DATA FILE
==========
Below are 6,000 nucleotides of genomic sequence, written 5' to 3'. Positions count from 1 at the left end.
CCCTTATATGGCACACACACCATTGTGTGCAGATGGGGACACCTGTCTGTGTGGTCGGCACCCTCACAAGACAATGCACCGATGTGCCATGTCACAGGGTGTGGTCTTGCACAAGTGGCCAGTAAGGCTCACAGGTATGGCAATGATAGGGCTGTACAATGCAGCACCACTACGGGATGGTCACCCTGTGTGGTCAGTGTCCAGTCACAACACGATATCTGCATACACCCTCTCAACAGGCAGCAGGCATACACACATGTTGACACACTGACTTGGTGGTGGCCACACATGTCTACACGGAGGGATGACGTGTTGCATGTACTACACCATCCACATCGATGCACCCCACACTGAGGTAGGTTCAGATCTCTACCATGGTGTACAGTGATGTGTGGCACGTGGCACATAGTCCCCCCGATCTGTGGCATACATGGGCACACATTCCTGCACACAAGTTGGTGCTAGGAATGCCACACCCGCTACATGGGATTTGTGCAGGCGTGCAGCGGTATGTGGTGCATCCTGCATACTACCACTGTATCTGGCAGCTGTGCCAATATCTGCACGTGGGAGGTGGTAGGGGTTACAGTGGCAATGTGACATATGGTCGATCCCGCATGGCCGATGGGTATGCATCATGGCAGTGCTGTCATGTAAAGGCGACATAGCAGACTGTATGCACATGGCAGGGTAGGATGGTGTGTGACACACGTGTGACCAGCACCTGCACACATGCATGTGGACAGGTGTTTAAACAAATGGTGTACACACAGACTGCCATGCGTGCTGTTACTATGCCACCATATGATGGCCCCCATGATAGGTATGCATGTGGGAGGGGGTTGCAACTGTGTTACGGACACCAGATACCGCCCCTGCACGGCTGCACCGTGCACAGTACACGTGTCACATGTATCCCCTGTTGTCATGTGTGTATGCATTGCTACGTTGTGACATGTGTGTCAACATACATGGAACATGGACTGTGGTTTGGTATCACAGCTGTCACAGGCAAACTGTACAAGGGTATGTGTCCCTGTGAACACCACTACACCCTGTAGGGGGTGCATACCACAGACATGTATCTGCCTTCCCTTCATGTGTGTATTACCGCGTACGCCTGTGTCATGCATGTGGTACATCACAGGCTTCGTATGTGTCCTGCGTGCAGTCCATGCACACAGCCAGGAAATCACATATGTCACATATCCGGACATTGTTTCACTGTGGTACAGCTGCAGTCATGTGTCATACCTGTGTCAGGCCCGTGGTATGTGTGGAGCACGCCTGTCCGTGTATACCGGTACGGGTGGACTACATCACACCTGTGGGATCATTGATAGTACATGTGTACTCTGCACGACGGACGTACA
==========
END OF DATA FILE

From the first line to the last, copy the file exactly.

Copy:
Below are 6,000 nucleotides of genomic sequence, written 5' to 3'. Positions count from 1 at the left end.
CCCTTATATGGCACACACACCATTGTGTGCAGATGGGGACACCTGTCTGTGTGGTCGGCACCCTCACAAGACAATGCACCGATGTGCCATGTCACAGGGTGTGGTCTTGCACAAGTGGCCAGTAAGGCTCACAGGTATGGCAATGATAGGGCTGTACAATGCAGCACCACTACGGGATGGTCACCCTGTGTGGTCAGTGTCCAGTCACAACACGATATCTGCATACACCCTCTCAACAGGCAGCAGGCATACACACATGTTGACACACTGACTTGGTGGTGGCCACACATGTCTACACGGAGGGATGACGTGTTGCATGTACTACACCATCCACATCGATGCACCCCACACTGAGGTAGGTTCAGATCTCTACCATGGTGTACAGTGATGTGTGGCACGTGGCACATAGTCCCCCCGATCTGTGGCATACATGGGCACACATTCCTGCACACAAGTTGGTGCTAGGAATGCCACACCCGCTACATGGGATTTGTGCAGGCGTGCAGCGGTATGTGGTGCATCCTGCATACTACCACTGTATCTGGCAGCTGTGCCAATATCTGCACGTGGGAGGTGGTAGGGGTTACAGTGGCAATGTGACATATGGTCGATCCCGCATGGCCGATGGGTATGCATCATGGCAGTGCTGTCATGTAAAGGCGACATAGCAGACTGTATGCACATGGCAGGGTAGGATGGTGTGTGACACACGTGTGACCAGCACCTGCACACATGCATGTGGACAGGTGTTTAAACAAATGGTGTACACACAGACTGCCATGCGTGCTGTTACTATGCCACCATATGATGGCCCCCATGATAGGTATGCATGTGGGAGGGGGTTGCAACTGTGTTACGGACACCAGATACCGCCCCTGCACGGCTGCACCGTGCACAGTACACGTGTCACATGTATCCCCTGTTGTCATGTGTGTATGCATTGCTACGTTGTGACATGTGTGTCAACATACATGGAACATGGACTGTGGTTTGGTATCACAGCTGTCACAGGCAAACTGTACAAGGGTATGTGTCCCTGTGAACACCACTACACCCTGTAGGGGGTGCATACCACAGACATGTATCTGCCTTCCCTTCATGTGTGTATTACCGCGTACGCCTGTGTCATGCATGTGGTACATCACAGGCTTCGTATGTGTCCTGCGTGCAGTCCATGCACACAGCCAGGAAATCACATATGTCACATATCCGGACATTGTTTCACTGTGGTACAGCTGCAGTCATGTGTCATACCTGTGTCAGGCCCGTGGTATGTGTGGAGCACGCCTGTCCGTGTATACCGGTACGGGTGGACTACATCACACCTGTGGGATCATTGATAGTACATGTGTACTCTGCACGACGGACGTACA